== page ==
There And Draft Again

A Fellowship of Fantasy Writers

Cartography 101 July 25, 2013

Filed under: Inspiration,Writing — thereanddraftagain @ 12:09 am
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Hello Readers!

Most people who write fantasy have a map in mind, some even try to draw their map. I think this is an excellent idea. It gives you as a writer an actual image to look at while writing your novel. It gives you a great sense of space, lets you know if walking from point a to point be is even possible, and lets you get to know your world even better than you knew it before. That being said, some don’t know how to make a map, even if they really want to. So I present you the basics, Cartography 101.


Typically you want to make your world as interesting and diverse as our world. This means giving a varied landscape and mountains are a great way to do that. Mountains arise in places where two tectonic plates meet. To create a mountain, simple make jagged edges around a triangle. Add shading from the west to make the mountains appear more 3D. Don’t forget many mountains are flanked by rolling foothills, which appear as small bumps on a map.



Woods and forest never really have a definite reason for standing where they are like mountains. Where you put forests is completely up to your discretion, but unless your inhabitants use something other than wood to build, they forest around major cities will probably be scarce. To create a forest, make a stand of trees, it doesn’t have to be particular skillful, just a trunk shaped bottom with a cotton ball on top. Shading for trees goes underneath the boughs and out to one side, the side you chose the sun is coming from.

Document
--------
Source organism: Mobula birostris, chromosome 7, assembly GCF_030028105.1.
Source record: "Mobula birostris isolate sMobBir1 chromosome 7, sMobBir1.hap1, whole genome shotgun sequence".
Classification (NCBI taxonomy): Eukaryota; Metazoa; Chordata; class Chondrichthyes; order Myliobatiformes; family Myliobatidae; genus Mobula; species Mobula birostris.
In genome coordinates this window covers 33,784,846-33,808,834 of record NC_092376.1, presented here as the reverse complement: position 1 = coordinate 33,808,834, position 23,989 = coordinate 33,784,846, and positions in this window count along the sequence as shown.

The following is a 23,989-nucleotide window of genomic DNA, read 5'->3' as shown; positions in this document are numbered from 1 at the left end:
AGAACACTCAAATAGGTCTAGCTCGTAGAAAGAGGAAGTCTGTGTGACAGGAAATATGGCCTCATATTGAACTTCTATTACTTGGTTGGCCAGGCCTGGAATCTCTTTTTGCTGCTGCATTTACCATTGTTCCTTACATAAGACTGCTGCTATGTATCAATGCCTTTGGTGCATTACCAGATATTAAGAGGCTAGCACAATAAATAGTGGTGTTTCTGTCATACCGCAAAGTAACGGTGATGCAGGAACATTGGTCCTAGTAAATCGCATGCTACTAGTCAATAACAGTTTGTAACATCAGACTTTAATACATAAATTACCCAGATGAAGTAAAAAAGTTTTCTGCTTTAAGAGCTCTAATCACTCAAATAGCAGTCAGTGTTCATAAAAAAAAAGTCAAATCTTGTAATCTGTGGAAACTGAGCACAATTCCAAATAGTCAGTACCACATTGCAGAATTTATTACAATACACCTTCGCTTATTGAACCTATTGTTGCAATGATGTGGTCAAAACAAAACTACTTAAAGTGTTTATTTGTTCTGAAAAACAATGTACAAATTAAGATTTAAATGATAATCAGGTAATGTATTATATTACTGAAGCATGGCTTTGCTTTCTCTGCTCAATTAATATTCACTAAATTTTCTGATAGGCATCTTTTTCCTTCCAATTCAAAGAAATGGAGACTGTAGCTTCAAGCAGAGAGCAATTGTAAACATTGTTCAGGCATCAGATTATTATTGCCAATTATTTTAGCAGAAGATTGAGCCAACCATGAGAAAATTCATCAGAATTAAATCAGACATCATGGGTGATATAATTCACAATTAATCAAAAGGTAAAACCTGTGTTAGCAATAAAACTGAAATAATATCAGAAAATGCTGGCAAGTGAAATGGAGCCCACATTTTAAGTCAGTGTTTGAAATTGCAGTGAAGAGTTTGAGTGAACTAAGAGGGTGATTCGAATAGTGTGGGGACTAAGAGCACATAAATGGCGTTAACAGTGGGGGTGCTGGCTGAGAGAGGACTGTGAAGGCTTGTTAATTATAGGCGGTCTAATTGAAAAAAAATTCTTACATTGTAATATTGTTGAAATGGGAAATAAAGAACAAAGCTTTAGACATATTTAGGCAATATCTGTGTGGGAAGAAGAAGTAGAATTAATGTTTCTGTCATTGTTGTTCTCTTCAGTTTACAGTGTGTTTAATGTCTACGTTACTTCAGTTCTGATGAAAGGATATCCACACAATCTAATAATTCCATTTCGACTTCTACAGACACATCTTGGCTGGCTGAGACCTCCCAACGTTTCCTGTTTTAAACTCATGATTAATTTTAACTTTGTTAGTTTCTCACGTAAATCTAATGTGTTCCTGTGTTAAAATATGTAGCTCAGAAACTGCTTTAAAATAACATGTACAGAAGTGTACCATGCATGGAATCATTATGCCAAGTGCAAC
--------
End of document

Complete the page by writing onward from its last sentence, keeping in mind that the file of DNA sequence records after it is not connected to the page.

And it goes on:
Edges of a landmass are probably the number one thing I see messed up on homemade maps. They are typically too smooth for a real coastline. Erosion will have taken place over time, creating indentions and alcoves all along the shoreline, giving your MC tons of places to hide. Jagged shorelines are very easy to create. At random intervals, move more inward or outward with a your writing utensil, it’ll create a move unique and realistic coastline. Edges are harder to shade, but add shading from the waterline up to the line you made for the country. This give the appearance of more depth.


So that’s about it for Cartography 101, to go deeper you can create vales, glaciers, hidden valleys, and vast plains. I hope this helped a little in your map making adventures! I’m curious, do any of you make maps? And if you do, what has your experience been while creating it?

Write On!



6 Responses to “Cartography 101”

  1. djgarcia94 Says:

    I’m really interested in world building but I haven’t put anything on paper yet. The whole debate between the outward-in and inward-out methods have me kind of uncertain, I’m not sure what would be best.

  2. I absolutely loved this tutorial. I’ve been looking for something like this for a long time. I tried a map once. I think I’ll give it another go.

  3. kathils Says:

    I always have to draw out a map because I’m a bit of a stickler on travel. I even know how far a league is and, just to get an actual sense of it, have marked off the distance from the house via my truck’s odometer. I know that I can walk a league in an hour. Easily. How many hours I can walk in a day will depend on terrain and physical fitness — and if I’m being chased! So, um, yeah, I’m a bit of a stickler in that department. Plus, old looking maps are just freaking cool.

  4. djgarcia94: I say go with whatever works best for you, though I can’t say I’m familiar with the debate you’re talking about (and Google was of no help to me). I tend to create bits of my world as I go through it. Some I created before I started and others just came up. The key is to make sure everything fits together and makes sense in your world and doesn’t contradict the parts that already exist (especially when dealing with geography and climate). Let us know if we can help!

  5. Great post, thanks! I have a map, well two versions but they both look like a mixture between a elementary school picture and a manga! Great tips!

  6. I would love to learn more about map-making beyond the symbols– I have poor sense of space and map-making, which could be embarrassing because I live in Alaska and have plenty of maps and driving to experience distances… just my brain isn’t clicking that way.

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